Baby Beluga

September 30, 2019

Julia Biagini
Julia Biagini

Julia Biagini

Ship's Log

Current Position
17°36.51’S, 172°59.44’W

Ship’s Heading & Speed
190°, 5.3 knots

Beaufort 4, mostly clear skies, with a few cumulus clouds – great for stargazing!

Souls on Board

Last night was my first dawn watch; C watch was on from 0100 to 0700 after B watch took us through the international date line. To the Robert C. Seamans, September 29th never existed. When keeping watch overnight, the seas and the skies are dark, illuminated only by the stars, the moon, and the red lights on board our ship. Initially idle, I paced the quarter deck with Rocky, our watch mate, who pointed out various constellations and spoke about celestial navigation – one of the many tools Pacific Islanders have used for centuries while sailing these same waters. A shooting star blinked across the sky and immediately I was reminded of how very small we are. Not only are we small on this boat in the vast South Pacific, but our world is also microscopic in the scope of the universe – a thought laden with a duality of excitement and fear. After sharing my existential mindset with the rest of the quarterdeck, Rocky pointed out that if the international space station were to pass over us, ten miles high in its orbit, they would be the closest humans to us outside of our vessel.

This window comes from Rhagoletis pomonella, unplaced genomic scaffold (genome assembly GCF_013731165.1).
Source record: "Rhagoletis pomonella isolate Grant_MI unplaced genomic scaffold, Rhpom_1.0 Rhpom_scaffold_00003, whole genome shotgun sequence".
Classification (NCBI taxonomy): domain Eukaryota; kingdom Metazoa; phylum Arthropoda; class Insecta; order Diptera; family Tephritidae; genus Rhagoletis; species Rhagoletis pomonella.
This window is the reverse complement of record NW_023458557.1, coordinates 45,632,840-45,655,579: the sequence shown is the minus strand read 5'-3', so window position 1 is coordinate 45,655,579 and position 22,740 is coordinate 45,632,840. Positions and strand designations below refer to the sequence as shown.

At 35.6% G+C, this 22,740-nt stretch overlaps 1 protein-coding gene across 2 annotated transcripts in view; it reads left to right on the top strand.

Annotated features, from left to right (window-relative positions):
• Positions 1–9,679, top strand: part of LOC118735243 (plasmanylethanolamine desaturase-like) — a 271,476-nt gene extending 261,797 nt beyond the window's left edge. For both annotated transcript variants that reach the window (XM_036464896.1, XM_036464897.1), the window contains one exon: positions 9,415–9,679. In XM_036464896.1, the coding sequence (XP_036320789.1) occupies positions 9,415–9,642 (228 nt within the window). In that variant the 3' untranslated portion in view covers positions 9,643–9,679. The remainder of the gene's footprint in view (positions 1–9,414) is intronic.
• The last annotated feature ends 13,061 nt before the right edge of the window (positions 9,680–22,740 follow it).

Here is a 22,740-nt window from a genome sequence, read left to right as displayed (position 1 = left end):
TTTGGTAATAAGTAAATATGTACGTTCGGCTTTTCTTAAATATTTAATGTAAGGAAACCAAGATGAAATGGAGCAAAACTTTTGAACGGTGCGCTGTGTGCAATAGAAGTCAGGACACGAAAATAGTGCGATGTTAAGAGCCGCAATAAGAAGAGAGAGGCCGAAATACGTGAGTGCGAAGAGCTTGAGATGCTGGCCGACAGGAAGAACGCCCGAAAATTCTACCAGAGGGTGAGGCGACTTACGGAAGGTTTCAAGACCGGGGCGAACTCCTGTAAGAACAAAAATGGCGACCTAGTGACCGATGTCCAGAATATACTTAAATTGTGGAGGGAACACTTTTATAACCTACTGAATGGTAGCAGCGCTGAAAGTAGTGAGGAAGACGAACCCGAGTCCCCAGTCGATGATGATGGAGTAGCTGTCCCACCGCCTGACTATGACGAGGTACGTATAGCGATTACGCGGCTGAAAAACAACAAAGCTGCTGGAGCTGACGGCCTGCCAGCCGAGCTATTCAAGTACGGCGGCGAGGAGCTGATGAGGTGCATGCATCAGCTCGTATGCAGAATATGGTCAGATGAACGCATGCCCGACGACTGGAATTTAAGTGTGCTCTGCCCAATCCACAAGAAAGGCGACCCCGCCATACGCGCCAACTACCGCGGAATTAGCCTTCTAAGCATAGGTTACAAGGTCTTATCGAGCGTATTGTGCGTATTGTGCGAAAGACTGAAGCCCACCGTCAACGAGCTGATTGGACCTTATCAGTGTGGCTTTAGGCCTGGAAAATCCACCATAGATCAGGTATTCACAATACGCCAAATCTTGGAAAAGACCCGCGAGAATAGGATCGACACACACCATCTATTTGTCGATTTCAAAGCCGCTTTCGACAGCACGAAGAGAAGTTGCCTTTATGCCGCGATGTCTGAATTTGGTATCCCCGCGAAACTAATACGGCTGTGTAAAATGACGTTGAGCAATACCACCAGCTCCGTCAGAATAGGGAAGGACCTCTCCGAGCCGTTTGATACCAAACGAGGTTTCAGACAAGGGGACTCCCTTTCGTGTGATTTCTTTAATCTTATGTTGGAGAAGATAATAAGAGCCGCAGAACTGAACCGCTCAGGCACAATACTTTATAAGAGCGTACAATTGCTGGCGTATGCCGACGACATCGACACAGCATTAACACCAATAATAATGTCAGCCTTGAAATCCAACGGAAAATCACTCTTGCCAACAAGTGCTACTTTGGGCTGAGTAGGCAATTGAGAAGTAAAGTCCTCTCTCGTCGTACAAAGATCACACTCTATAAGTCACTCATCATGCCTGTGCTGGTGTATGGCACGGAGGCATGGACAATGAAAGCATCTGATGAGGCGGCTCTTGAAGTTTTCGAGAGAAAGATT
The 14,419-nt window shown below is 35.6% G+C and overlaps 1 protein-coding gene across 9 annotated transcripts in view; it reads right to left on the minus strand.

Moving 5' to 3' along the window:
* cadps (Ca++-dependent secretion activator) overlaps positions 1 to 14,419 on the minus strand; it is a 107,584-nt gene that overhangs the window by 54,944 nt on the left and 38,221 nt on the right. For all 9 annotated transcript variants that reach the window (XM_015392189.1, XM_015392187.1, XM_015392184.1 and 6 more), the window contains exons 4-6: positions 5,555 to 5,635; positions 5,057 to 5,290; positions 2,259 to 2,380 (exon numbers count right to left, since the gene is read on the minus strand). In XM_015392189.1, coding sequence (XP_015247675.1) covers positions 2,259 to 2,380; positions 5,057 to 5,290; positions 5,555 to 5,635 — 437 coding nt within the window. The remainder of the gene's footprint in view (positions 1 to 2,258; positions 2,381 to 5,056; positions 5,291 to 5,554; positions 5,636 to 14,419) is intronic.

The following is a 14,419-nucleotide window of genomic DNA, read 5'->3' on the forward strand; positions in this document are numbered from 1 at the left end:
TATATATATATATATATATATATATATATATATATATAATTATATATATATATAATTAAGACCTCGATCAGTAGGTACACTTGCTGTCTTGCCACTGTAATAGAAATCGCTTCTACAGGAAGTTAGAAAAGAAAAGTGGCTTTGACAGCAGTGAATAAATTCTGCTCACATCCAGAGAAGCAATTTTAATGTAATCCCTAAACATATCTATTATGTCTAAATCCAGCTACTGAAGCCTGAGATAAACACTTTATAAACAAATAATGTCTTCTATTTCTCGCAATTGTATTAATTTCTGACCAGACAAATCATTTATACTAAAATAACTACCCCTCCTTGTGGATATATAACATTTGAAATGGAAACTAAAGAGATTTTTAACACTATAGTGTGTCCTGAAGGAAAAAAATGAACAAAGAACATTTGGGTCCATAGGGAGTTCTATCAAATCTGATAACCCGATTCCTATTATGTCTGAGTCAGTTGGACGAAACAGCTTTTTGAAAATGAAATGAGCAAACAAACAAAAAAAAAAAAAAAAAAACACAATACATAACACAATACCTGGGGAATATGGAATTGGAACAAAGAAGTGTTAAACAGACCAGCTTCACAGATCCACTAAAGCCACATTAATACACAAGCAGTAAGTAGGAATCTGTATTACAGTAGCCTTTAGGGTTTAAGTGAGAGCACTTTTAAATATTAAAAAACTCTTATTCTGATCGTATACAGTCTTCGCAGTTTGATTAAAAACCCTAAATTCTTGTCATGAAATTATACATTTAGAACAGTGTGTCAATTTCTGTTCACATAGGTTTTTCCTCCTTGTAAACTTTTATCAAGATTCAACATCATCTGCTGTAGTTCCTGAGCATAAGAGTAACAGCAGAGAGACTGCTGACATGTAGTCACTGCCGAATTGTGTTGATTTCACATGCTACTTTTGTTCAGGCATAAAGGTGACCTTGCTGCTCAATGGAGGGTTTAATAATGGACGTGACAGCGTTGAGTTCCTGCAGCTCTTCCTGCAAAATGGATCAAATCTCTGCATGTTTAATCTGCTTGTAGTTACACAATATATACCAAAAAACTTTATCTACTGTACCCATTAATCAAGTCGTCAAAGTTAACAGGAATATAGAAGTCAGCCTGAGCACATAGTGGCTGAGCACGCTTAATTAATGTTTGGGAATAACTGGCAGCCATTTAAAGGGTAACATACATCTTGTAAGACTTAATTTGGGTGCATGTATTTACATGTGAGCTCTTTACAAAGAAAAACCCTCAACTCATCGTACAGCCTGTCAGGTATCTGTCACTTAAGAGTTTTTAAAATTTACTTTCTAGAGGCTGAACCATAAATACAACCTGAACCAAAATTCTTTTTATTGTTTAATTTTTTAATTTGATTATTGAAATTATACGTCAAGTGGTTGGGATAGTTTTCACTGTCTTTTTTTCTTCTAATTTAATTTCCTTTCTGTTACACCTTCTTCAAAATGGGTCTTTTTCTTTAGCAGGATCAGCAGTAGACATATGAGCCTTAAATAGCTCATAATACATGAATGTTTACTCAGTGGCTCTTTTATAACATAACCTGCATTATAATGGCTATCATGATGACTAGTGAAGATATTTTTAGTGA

“Old man shuffling” to my post at lookout around 0300, I couldn’t help but hum to myself: baby beluga in the deep blue sea, you swim so wild, you swim so free, heavens above and the sea below, and a little white whale on the go. The simplest of children’s songs narrating a voyage of proportions most of us have not yet experienced.

I climbed aboard the platform at the foremost point of the deck and clipped my harness to the metal framework of the boat before grabbing hold of the forestay and looking out into the dark sea ahead of us. It can feel like you are truly riding the ocean as you breach the swells, but in the vast darkness of dawn watch I remembered that she is merely playing with the Seamans on her white capped fingertips. And so we continue on to Vava’u, a little white whale in some of the deepest and bluest of seas.

Subscribe for Blog Updates

Share This Blog

Leave A Comment

Adjusting to Land

2024-05-09T15:36:58-05:00May 8, 2024|0 Comments

Author: Amanda Newcombe, Bowdoin College Our first couple of days in Moorea have been a whirlwind of adjusting to life on land, fun, and exploration. After [...]

Sound at Sea

2024-05-06T16:25:23-05:00May 6, 2024|0 Comments

Author: Zahra Lalani, C Watch & Yale-NUS College Ship's Log Thursday 2nd May 2024 Noon Position (Lat and Long): 17.32.2'S x 149.34,2'W Taffrail Log (nm): 3917 [...]